NIPSCO has begun operation of the first "scrubber" installed at the R.M. Schahfer Generating Station in Wheatfield, the first of $739 million in pollution control projects underway at electric generating stations.
The utility on Tuesday hailed the operation of the scrubber, which removes certain pollutants from smokestack emissions, as a milestone in the company's drive to clean up and diversify its electric generating capacity.
“Improving air quality is important, and we have made substantial progress in recent years by diversifying our supply mix and investing in other environmental improvements,” said Mike Finissi, chief operating officer for NIPSCO. “We worked diligently to ensure that we completed the project safely, on time and in the most cost-effective way for our customers.”
A second scrubber at Schahfer Generating Station is slated for completion in fall 2014. The utility expects to complete another scrubber project – at the Michigan City Generating Station – in 2016.
When those projects are completed, NIPSCO will have among the cleanest coal-fired electric generating stations in the state. NIPSCO expects to achieve an 80 percent reduction in sulfur dioxide emissions upon completion. With the installation of other environmental controls, the utility expects to achieve a 35 percent reduction in nitrogen oxide emissions.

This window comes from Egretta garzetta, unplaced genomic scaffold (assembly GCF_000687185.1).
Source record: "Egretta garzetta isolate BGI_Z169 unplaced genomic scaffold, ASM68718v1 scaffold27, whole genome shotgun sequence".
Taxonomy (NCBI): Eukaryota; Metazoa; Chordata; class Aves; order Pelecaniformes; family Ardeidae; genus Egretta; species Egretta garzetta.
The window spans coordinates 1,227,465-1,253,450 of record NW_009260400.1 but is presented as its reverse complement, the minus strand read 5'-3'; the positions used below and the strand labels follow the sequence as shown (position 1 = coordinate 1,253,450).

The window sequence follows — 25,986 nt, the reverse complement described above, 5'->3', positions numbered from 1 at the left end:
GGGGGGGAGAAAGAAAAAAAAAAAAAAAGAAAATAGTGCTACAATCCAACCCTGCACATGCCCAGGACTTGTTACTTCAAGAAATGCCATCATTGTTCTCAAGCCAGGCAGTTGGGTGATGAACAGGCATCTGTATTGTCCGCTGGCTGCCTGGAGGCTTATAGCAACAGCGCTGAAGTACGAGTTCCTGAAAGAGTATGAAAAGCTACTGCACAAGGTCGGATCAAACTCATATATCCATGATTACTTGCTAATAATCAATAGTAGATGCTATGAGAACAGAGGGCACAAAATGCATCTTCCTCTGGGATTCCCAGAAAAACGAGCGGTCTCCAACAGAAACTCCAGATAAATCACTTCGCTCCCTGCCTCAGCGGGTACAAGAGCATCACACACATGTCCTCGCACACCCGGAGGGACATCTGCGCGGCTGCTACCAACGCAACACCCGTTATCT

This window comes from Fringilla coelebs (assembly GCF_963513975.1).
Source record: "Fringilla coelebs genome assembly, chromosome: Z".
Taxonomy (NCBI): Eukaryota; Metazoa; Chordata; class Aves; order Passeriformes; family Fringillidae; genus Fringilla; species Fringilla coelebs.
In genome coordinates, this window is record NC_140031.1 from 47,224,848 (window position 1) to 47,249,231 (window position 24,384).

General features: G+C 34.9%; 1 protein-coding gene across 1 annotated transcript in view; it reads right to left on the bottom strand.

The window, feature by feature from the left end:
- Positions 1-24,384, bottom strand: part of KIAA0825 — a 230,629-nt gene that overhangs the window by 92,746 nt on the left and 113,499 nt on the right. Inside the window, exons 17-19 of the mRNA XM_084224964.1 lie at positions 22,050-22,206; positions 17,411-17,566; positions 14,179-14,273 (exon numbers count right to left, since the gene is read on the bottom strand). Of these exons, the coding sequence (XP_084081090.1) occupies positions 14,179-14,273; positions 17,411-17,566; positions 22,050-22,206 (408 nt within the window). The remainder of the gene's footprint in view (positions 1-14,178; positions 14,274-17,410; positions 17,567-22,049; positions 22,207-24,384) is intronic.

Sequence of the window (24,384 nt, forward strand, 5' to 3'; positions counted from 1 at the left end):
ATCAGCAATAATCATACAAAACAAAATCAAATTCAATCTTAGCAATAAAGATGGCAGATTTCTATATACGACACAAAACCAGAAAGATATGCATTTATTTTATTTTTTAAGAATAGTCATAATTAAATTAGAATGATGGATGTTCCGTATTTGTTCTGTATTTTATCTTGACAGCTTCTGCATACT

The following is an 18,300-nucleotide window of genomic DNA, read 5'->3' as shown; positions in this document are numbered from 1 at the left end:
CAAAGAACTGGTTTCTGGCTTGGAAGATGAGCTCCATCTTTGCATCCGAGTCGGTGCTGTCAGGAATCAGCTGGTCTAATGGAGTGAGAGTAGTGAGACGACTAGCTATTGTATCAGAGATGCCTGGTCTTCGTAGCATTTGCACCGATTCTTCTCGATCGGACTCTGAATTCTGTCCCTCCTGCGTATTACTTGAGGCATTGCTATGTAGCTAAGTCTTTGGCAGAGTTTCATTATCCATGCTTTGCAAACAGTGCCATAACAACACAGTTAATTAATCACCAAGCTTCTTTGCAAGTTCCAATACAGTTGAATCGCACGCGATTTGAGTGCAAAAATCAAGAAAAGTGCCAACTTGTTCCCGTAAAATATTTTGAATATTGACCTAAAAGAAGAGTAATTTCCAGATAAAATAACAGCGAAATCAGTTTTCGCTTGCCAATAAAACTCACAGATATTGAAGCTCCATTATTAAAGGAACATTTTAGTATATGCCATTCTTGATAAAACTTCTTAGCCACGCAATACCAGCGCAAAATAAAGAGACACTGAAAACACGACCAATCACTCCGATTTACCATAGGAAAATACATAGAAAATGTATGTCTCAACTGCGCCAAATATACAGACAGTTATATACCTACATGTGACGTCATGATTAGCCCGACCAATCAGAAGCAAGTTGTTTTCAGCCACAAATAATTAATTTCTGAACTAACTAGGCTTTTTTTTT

Both nitrogen oxide and sulphur dioxide pollution have been associated with a variety of respiratory diseases, according to information compiled by the U.S. Environmental Protection Agency.
The Schahfer project, which began in 2011, required more than 1.7 million hours of work and employed more than 800 local craft laborers, according to NIPSCO.
The project followed approval by the Indiana Utility Regulatory Commission and a 2011 settlement with the Environmental Protection Agency and the State of Indiana under the Clean Air Act.